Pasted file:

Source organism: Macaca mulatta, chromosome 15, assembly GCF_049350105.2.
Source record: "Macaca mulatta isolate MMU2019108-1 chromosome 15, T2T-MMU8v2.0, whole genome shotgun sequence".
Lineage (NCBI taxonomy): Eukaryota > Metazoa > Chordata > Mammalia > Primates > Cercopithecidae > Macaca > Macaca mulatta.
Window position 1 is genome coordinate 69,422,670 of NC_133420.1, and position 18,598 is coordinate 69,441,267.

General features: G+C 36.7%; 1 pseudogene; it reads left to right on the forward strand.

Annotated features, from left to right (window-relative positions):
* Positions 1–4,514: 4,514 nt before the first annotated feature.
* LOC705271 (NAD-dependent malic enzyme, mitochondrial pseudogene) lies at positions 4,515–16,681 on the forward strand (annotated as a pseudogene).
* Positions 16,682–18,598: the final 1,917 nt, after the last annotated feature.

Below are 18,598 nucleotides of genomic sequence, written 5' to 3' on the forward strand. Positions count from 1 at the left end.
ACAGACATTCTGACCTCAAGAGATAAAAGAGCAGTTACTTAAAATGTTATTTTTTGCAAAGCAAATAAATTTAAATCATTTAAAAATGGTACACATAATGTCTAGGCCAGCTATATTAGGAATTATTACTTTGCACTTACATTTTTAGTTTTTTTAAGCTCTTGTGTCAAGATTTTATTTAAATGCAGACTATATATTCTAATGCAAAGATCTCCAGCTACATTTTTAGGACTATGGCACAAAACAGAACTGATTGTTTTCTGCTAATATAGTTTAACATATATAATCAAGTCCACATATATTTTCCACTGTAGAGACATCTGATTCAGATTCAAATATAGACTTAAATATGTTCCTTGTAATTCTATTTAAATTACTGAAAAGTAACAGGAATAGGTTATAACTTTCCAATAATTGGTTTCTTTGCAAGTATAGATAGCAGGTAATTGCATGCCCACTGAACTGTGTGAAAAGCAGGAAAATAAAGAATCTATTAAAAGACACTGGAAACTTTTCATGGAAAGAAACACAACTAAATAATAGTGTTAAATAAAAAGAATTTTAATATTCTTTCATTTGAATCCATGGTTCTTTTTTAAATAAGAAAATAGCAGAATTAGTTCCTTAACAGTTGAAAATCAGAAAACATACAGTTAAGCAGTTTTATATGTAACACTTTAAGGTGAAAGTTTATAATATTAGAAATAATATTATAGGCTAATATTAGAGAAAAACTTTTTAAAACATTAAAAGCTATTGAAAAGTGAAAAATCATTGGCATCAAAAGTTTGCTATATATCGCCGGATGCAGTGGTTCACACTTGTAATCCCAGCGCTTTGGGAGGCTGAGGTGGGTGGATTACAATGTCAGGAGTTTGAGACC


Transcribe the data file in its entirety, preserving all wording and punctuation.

Source organism: Macaca mulatta, chromosome 15, assembly GCF_049350105.2.
Source record: "Macaca mulatta isolate MMU2019108-1 chromosome 15, T2T-MMU8v2.0, whole genome shotgun sequence".
Lineage (NCBI taxonomy): Eukaryota > Metazoa > Chordata > Mammalia > Primates > Cercopithecidae > Macaca > Macaca mulatta.
Window position 1 is genome coordinate 69,422,670 of NC_133420.1, and position 18,598 is coordinate 69,441,267.

General features: G+C 36.7%; 1 pseudogene; it reads left to right on the forward strand.

Annotated features, from left to right (window-relative positions):
* Positions 1–4,514: 4,514 nt before the first annotated feature.
* LOC705271 (NAD-dependent malic enzyme, mitochondrial pseudogene) lies at positions 4,515–16,681 on the forward strand (annotated as a pseudogene).
* Positions 16,682–18,598: the final 1,917 nt, after the last annotated feature.

Below are 18,598 nucleotides of genomic sequence, written 5' to 3' on the forward strand. Positions count from 1 at the left end.
ACAGACATTCTGACCTCAAGAGATAAAAGAGCAGTTACTTAAAATGTTATTTTTTGCAAAGCAAATAAATTTAAATCATTTAAAAATGGTACACATAATGTCTAGGCCAGCTATATTAGGAATTATTACTTTGCACTTACATTTTTAGTTTTTTTAAGCTCTTGTGTCAAGATTTTATTTAAATGCAGACTATATATTCTAATGCAAAGATCTCCAGCTACATTTTTAGGACTATGGCACAAAACAGAACTGATTGTTTTCTGCTAATATAGTTTAACATATATAATCAAGTCCACATATATTTTCCACTGTAGAGACATCTGATTCAGATTCAAATATAGACTTAAATATGTTCCTTGTAATTCTATTTAAATTACTGAAAAGTAACAGGAATAGGTTATAACTTTCCAATAATTGGTTTCTTTGCAAGTATAGATAGCAGGTAATTGCATGCCCACTGAACTGTGTGAAAAGCAGGAAAATAAAGAATCTATTAAAAGACACTGGAAACTTTTCATGGAAAGAAACACAACTAAATAATAGTGTTAAATAAAAAGAATTTTAATATTCTTTCATTTGAATCCATGGTTCTTTTTTAAATAAGAAAATAGCAGAATTAGTTCCTTAACAGTTGAAAATCAGAAAACATACAGTTAAGCAGTTTTATATGTAACACTTTAAGGTGAAAGTTTATAATATTAGAAATAATATTATAGGCTAATATTAGAGAAAAACTTTTTAAAACATTAAAAGCTATTGAAAAGTGAAAAATCATTGGCATCAAAAGTTTGCTATATATCGCCGGATGCAGTGGTTCACACTTGTAATCCCAGCGCTTTGGGAGGCTGAGGTGGGTGGATTACAATGTCAGGAGTTTGAGACC